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The Dirt on Dirt Science of Gardening

What’s your soil type?


Can’t decide if you’re sandy or silty? Try this simple test.

If you’ve never heard of soil types, you may be surprised to learn that soils are typed not by their mineral content but by their texture—that is, the size of the soil grains. There are three basic soil types: sand, silt, and clay. Sand particles (.05–2 mm across) are gritty, silt particles (.002–.05 mm across) are floury, and clay particles (smaller than .002 mm) are sticky when wet.

The exact minerals involved don’t matter for classification—if you have a soil with grains that are all 1 mm across, it’s called “sand,” no matter whether the grains are quartz, mica, basalt, or anything else.

You can get some idea of your soil type by just grabbing a handful of it and squeezing. If it immediately crumbles and falls apart, it’s a sandy soil. If it crumbles slowly, it’s probably a mixed soil—sand, silt, and clay. If it sticks together in a wad, complete with imprints of your fingers, then it’s a clay soil.

If you really want to get down and dirty, you can figure out the exact proportion of sand, silt, and clay in your soil. Here’s how:


• A clear quart-size jar (such as a mayonnaise jar)
• One teaspoon water softener (such as Calgon)
• A stopwatch (or an ordinary watch)
• A marker or grease pencil

To do and notice

1. Fill the jar 2/3 full of water.

2. Stir in the teaspoon of water softener.

3. Fill the jar almost to the top with the soil to be tested.

4. Screw on the lid and shake the jar hard and fast for at least 20 seconds.

5. Set the jar down on a tabletop and start your stopwatch. After 20 seconds, you’ll see a dark layer forming at the bottom of the jar. Mark this line with your marker. This is the sand.

6. Wait two minutes more, then mark a second line where the next layer has formed. This layer is silt.

7. The third layer—the clay—can take anywhere from overnight to a week to settle out. When the water looks clear, you’ll know that all the clay has settled.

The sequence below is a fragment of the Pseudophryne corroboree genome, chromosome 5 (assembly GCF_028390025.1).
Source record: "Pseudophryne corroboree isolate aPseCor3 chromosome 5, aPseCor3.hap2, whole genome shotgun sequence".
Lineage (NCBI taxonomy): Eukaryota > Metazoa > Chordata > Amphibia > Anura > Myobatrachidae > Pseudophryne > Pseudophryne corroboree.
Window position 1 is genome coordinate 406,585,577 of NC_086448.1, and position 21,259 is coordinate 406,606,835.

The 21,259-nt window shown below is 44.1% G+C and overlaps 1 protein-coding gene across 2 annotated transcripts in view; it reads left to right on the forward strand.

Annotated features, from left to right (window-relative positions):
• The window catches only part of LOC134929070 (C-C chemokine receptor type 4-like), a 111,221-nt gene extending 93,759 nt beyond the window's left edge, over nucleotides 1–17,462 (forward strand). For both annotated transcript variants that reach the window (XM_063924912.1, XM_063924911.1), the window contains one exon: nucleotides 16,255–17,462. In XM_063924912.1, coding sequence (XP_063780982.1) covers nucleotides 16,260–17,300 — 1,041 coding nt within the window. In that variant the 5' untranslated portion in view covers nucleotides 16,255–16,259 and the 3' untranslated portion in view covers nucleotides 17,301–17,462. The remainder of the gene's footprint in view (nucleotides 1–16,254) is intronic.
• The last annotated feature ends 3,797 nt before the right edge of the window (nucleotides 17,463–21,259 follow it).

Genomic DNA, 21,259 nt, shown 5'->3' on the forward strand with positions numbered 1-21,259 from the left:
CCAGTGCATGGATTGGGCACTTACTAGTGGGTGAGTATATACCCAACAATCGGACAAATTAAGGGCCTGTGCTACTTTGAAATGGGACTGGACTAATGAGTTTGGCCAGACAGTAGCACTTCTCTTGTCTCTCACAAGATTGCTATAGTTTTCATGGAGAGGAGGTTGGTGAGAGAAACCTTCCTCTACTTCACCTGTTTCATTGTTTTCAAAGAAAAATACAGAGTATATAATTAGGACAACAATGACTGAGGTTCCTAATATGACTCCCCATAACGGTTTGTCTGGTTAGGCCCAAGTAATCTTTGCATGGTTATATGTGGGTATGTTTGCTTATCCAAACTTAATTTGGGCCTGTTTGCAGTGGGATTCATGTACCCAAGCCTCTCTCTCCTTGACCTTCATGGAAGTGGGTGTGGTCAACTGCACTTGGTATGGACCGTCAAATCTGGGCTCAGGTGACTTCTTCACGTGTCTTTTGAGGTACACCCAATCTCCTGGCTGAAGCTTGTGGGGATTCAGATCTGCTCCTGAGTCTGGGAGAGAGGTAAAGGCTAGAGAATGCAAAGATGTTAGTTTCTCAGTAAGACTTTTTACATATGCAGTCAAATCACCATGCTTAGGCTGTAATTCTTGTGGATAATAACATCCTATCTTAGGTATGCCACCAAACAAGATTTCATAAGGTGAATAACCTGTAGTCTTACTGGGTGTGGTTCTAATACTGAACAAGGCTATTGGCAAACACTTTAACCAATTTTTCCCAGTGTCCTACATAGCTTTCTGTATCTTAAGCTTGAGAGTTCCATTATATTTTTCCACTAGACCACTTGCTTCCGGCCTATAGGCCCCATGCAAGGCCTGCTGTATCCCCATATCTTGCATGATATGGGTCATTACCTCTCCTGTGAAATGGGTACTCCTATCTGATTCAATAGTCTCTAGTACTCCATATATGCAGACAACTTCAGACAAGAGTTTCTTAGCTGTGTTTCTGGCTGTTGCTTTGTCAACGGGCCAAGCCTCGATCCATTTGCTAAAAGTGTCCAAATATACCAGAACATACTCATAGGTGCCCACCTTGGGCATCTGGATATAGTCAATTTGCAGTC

What’s going on?

You should see three distinct bands in the settled soil in your jar: sand at the bottom, silt in the middle, and clay on top. (Any coarse crud on the top of the layers or floating near the surface is organic matter.) The thickest layer in your jar determines your soil type. You can measure the thickness of these bands to calculate the percentage of sand, silt, and clay in your soil.

Ideal garden soil has some of each type—sand to help with drainage, silt to boost mineral richness, and clay to trap moisture and keep nutrients from washing away. Too much clay in soil means that there are scarcely any air gaps in soil, which can suffocate plant roots and beneficial microbes alike, and it also makes for poor drainage. Excessively sandy soils can drain too well, leaving plants vulnerable to drought without frequent watering.

The best soils contain about 10%–20% clay, and roughly equal proportions of silt and sand. A soil with these optimal proportions is called loam. A good loam also contains plenty of organic matter (as much as 5%–10% in rich soils) to supply nutrients.

Oh—you might be wondering why you added the water softener. Water softeners are deflocculants; they separate the clumps of soil into their small constituent particles, so that they can settle by size.


What about pH?
What is potting soil?
What about fertilizer?
What's your soil type?

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